Quarantine has lasted a lot longer than most people expected, and as we all know, the boredom is very real. While crowds followed the trends of making sourdough and joining TikTok, others have become obsessed with giving themselves tattoos.
If you’re Gen-Z, you probably know what stick and pokes are. If you’re older than a millennial, it’s simple: they’re tattoos done by stippling with a needle, instead of lines with a gun.
Stick and poke tattoos are also a part of alternative and DIY culture, especially spaces that tend to be more inclusive of people of color and queer people – often where these two groups converge. That’s where 23-year-old New York City artist Ocean Gao comes in.
Gao is a self-taught tattoo artist who loved drawing on friends in high school. One day a friend asked them to do their stick and poke tattoo, to which Gao apprehensively complied under the auspices of a friend with more experience.
Sanitizing a needle with vodka and sitting on a carpet, Gao poked their way into the art of tattooing. “It was super unsanitary and not recommended,” they said. “It was just very grungy and not it.”
Grungy is part of the DIY scene, (though it’s important to maintain proper sanitation when doing stick and pokes!) Turns out, tattooing wasn’t as scary as they had originally thought as they started to practice on their own body.
They proudly posted their work under the hashtags #qttr and #qpocttt. These hashtags on Instagram spotlight queer artists and queer tattoo artists of color specifically to help boost the community.
Gao, who is nonbinary and Chinese, says it’s especially important for queer people of color to have a safe and comfortable environment to get tattooed, which can be difficult to find in an industry that’s been so hypermasculine and white.
There are countless examples of people committing acts of cultural appropriation by bastardizing imagery or characters from cultures to which they have no real connection (my favorite example is Ariana Grande’s barbecue grill).
Not only is this just cringey, but it continues the commodification of the identities and cultures of people of color. It’s important to Gao that people on the receiving end of their work have a personal and meaningful connection to the image they’re permanently engraving into their bodies.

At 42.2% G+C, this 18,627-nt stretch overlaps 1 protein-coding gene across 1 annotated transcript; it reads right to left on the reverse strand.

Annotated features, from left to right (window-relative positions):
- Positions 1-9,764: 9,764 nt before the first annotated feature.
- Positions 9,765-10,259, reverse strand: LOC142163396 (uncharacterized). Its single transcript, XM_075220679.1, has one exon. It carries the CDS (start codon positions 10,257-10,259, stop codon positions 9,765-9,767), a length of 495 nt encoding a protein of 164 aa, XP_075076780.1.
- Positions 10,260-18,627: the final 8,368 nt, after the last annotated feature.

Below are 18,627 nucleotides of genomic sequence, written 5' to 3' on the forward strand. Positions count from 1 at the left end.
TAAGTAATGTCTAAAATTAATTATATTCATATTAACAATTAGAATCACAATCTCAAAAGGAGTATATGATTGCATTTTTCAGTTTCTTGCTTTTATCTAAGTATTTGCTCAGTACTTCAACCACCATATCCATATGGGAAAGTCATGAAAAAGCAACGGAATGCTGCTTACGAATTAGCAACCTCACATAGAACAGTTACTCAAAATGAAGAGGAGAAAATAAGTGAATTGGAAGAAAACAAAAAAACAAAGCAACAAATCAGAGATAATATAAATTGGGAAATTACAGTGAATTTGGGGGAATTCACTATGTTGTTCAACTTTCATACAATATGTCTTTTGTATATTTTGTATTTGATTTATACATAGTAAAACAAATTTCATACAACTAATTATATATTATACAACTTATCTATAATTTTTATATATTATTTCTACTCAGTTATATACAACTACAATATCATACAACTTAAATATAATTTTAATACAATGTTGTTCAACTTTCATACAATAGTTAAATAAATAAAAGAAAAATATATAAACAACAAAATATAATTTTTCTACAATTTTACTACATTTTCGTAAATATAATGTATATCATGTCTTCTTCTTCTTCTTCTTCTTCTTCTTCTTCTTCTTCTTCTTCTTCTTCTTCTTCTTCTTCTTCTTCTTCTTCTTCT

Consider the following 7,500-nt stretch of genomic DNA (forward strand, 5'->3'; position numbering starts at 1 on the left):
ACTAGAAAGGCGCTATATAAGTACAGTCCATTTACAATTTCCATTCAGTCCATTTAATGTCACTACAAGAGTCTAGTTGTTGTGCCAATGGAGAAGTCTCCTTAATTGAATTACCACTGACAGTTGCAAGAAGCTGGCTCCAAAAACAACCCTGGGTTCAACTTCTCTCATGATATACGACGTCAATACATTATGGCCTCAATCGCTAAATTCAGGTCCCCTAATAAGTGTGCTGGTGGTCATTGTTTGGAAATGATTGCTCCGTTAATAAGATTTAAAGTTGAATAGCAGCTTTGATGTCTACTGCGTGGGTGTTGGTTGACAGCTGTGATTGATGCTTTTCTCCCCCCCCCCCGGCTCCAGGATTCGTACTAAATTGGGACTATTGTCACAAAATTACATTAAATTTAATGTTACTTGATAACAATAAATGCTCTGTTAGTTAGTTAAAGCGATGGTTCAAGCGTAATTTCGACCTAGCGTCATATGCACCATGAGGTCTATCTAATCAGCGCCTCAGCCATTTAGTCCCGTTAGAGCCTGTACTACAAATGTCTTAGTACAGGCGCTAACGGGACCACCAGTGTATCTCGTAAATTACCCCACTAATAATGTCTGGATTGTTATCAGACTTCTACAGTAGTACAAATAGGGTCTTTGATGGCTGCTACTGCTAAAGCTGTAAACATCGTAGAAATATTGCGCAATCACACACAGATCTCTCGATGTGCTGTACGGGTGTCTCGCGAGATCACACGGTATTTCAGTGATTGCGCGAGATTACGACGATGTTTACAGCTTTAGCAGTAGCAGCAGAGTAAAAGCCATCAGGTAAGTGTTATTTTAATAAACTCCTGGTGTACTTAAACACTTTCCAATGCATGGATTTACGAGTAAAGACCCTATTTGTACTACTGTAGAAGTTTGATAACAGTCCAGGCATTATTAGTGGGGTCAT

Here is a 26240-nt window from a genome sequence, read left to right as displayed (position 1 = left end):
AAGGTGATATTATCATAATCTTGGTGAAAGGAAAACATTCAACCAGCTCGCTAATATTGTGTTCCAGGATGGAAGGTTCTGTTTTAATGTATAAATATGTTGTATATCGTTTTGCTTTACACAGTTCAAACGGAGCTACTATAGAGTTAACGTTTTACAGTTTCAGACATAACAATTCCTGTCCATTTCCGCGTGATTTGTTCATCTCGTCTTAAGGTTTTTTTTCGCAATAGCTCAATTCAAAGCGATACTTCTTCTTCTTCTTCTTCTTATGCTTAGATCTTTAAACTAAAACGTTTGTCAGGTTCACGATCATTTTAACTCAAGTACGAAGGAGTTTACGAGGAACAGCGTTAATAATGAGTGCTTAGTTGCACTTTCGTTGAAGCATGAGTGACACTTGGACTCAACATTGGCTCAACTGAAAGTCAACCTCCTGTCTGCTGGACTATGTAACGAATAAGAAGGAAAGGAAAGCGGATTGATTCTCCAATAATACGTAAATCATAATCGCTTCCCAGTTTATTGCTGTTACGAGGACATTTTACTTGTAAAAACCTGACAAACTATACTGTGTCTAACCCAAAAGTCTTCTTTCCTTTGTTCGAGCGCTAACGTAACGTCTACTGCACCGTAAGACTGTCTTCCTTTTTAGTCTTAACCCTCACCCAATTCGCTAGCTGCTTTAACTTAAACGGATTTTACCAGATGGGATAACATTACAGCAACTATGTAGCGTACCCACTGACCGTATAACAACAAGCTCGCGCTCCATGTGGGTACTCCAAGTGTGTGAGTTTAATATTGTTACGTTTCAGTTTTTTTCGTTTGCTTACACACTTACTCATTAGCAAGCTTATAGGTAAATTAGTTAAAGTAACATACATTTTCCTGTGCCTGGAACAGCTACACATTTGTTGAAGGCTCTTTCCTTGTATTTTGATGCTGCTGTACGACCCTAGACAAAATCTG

“When I first started getting tattoos, I was like, ‘I want a dragon, but I want an Asian person to do it,” as having someone who’s not a part of that shared culture of tattooing it takes the meaning away from the cultural iconography.
“I struggled to find somebody, and I find that a lot of people that I tattoo, or that tattoo me want this culturally relevant thing and want someone of that culture involved.”– Ocean Gao
On the flip side, it can be especially challenging to try to mediate possible cases of cultural appropriation.
“Sometimes I’ll get a booking from someone who wants the Chinese-inspired flash, and I don’t know how to be like ‘just wanna make sure you’re Chinese.’ It feels so awkward.”
Part of the challenge is figuring out where the boundary lies in asking personal information or maintaining a level of professionalism. “If they have an explicitly Asian last name, I don’t ask. I just assume that they are,” Gao said. “I don’t think there’s a good way for me to go about doing it.”
Making sure that clients are genuinely a part of the community whose imagery they’re getting tattooed is a way to protect that community from further objectification. The hard part is figuring out how to verify that they are a person of color.
“People who are mixed will want something, and they’ll come in and look fully white. I’m not gonna be like ‘no, I won’t tattoo this on you because you look white,’ but it also is a little bit weird.” Gao said. “I don’t want it to be my place to determine who looks Asian enough, you know what I mean?”
Understandably, issues like race and how to treat clients while maintaining a sense of safety for both the artist and the client is part of the learning process.
It’s one of the many interpersonal skills that come with being a tattoo artist. Gao hasn’t explicitly made any posts on their Instagram or their booking form to structure those delicately nuanced racial negotiations.
“It makes me an authority in a way that I don’t want to be.”
Though identity can be murky, Gao says it’s important to find some way to maintain those boundaries.
“I feel like it’s kind of necessary. I think sometimes people look at vetting and call it gatekeeping when that’s not what’s really happening.”
Another demand of being a tattoo artist is handling the heavy subject matter and the conversation that comes along with it. Part of the importance of sharing a queer identity with clients is because trauma is common in queer people.
“There definitely is some sort of emotion management,” Gao said. When tattoos are related to trauma, it’s hard to figure out where the boundaries are while also maintaining professionalism.
“I can’t just like be absorbed in their story, like I have to maintain some sort of distance from it,” Gao said. “It’s cool that people trust me with really intimate things, but on the other hand I sometimes feel like I’m not trained to be a therapist.”
Gao’s clients aren’t always blatantly queer people of color. Though their work focuses on creating a safe space for people like them, their community of clients keeps growing. Just the other day, they tattooed a very muscular white dude.
“I don’t think that’s ever happened before, so that was really cool, but it surprised me.”
The growing community of tattooers who are queer and people of color helps to expose that every avenue of life has a specific niche for everyone.
For Gao, their values and tattooing are very ingrained in identity.
“Even if I weren’t a tattooer, identity politics would still be floating around in my head.”